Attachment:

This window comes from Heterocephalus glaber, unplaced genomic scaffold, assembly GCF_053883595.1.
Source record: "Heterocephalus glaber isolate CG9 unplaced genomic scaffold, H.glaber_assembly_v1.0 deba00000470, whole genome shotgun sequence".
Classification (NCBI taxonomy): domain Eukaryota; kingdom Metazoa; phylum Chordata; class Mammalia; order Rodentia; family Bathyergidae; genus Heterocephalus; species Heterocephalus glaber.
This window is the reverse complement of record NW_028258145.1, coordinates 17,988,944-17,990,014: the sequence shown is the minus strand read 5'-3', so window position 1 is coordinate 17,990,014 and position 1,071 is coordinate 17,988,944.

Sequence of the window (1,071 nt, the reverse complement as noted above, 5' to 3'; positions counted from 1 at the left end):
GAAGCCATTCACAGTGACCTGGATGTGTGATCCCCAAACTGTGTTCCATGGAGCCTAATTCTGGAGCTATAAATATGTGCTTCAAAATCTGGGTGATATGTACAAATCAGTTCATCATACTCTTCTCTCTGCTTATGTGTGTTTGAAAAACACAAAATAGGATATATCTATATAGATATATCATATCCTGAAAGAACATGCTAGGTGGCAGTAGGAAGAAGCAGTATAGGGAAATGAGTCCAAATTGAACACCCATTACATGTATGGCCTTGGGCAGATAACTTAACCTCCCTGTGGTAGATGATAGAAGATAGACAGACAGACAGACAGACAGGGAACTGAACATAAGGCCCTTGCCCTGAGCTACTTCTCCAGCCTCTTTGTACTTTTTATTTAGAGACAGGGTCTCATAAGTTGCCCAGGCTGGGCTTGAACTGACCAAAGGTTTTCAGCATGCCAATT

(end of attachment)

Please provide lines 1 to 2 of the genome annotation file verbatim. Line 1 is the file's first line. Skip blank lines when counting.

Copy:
This window comes from Heterocephalus glaber, unplaced genomic scaffold, assembly GCF_053883595.1.
Source record: "Heterocephalus glaber isolate CG9 unplaced genomic scaffold, H.glaber_assembly_v1.0 deba00000470, whole genome shotgun sequence".